An Ode To Poutine (What Is Poutine Anyway?)

Thursday, January 6, 2011

As any traveler to Québec knows, there’s one delicacy that stands out from the rest when describing the culinary scene in the French-speaking part of Canada: poutine. Okay, that’s kind of like describing pizza in New York as a delicacy, but the two do share in the common trait of representing, perhaps more than any other dish, what visitors will remember most about eating there.

For the uninitiated, poutine consists of french fries, cheese curds, and brown gravy. Like pizza, this is only a traditional framework, and poutine comes in all sorts of varieties — including Italian, Greek, and even Mexican takes on the dish. It’s popularity has been spreading over the past few years, and you can even find it in outposts in New York City now (although the sole Poutine shop in New York closed recently — sometimes great ideas go unappreciated).

And as GoMad Nomad recently explored, there’s plenty of poutine to be found in the rest of Canada, including Ottawa where author Jett Thomason wandered the city with camera in tow recording the various outposts where those in dire need of a quick heart-clogging snack can stop in to fulfill their fix.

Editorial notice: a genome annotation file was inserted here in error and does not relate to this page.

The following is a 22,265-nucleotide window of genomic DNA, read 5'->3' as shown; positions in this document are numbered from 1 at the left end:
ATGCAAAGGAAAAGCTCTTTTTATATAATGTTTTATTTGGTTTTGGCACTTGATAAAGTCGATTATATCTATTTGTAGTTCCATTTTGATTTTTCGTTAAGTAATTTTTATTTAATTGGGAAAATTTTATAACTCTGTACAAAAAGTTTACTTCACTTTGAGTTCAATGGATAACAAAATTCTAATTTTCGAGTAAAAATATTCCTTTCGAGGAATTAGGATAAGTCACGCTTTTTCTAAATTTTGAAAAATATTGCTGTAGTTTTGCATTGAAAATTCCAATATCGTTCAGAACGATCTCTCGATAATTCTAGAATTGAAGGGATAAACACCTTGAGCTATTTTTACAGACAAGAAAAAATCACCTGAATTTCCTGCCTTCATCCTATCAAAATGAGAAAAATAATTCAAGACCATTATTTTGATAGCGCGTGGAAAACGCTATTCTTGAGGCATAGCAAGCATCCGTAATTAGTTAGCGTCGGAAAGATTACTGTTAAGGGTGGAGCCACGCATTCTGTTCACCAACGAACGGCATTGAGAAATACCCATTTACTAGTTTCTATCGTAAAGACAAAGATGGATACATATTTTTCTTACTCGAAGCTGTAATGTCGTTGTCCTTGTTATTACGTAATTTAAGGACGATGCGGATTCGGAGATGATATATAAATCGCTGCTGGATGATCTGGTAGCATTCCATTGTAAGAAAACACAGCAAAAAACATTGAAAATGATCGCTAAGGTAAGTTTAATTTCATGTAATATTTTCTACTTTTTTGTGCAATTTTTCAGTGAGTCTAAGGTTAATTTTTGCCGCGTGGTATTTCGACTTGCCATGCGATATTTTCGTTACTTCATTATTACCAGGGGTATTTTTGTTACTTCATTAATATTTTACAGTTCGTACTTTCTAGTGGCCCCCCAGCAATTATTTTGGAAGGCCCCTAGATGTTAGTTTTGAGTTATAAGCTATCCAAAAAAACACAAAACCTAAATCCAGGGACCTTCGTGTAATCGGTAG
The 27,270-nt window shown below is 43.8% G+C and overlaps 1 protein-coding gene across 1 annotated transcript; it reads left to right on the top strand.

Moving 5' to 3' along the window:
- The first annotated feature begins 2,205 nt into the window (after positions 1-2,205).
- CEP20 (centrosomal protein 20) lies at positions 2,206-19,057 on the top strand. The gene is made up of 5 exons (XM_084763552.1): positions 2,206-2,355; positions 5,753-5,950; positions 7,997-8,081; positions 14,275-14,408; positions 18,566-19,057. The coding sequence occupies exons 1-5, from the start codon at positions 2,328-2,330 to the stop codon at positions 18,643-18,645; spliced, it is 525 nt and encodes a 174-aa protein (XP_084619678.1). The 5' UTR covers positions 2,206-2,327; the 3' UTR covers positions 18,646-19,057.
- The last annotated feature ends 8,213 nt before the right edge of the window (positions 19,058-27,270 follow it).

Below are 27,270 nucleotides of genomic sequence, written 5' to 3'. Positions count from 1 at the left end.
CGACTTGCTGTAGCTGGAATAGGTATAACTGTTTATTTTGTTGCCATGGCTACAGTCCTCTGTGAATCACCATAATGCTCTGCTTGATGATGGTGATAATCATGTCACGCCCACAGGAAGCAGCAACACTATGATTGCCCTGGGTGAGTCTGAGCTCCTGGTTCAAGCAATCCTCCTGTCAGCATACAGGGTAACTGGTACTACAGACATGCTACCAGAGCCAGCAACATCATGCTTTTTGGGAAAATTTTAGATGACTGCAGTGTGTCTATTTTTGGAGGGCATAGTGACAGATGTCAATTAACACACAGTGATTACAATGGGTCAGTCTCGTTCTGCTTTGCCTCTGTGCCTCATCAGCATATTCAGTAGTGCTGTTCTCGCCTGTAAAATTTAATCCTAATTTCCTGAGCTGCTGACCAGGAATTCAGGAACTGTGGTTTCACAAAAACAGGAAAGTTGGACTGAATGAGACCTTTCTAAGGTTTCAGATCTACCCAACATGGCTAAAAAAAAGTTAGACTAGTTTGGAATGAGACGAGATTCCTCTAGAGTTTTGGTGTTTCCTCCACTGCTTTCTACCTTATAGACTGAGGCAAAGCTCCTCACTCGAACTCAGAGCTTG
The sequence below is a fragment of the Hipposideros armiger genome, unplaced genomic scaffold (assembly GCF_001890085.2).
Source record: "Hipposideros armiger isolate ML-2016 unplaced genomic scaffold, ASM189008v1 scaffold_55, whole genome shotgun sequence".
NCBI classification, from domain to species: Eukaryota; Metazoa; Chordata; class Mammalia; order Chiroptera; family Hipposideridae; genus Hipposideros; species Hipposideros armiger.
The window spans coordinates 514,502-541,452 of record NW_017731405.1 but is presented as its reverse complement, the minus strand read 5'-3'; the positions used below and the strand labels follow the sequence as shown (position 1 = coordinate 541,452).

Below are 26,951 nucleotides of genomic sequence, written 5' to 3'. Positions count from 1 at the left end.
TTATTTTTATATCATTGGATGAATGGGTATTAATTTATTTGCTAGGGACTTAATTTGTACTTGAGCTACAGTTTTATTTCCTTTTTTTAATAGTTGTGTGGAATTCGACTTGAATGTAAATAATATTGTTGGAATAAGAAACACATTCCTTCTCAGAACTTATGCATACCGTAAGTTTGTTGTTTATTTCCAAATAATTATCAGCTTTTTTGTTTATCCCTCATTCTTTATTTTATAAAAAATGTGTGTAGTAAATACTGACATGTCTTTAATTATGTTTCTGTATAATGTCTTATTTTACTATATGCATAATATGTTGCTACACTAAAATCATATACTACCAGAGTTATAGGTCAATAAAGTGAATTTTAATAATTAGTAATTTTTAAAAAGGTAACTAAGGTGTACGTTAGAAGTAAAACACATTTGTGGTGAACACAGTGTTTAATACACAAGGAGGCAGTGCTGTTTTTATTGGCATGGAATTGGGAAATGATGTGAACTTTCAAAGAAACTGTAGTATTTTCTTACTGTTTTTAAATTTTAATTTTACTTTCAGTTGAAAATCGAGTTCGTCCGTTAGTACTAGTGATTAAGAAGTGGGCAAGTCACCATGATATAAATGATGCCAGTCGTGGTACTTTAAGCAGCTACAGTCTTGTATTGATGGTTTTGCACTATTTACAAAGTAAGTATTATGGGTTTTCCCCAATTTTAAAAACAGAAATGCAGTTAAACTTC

My favorite has to be Island Flava which advertised that they are the first in the city to serve “Jerk Poutine.” Would this statement really come as a surprise to anyone walking by the shop? Does that name make you want to stop in and order up a portion? Does anyone else have the nagging feeling they’ve been called that by someone at the end of a bad date before?

[Image by Jett Thomason/GoMad Nomad]

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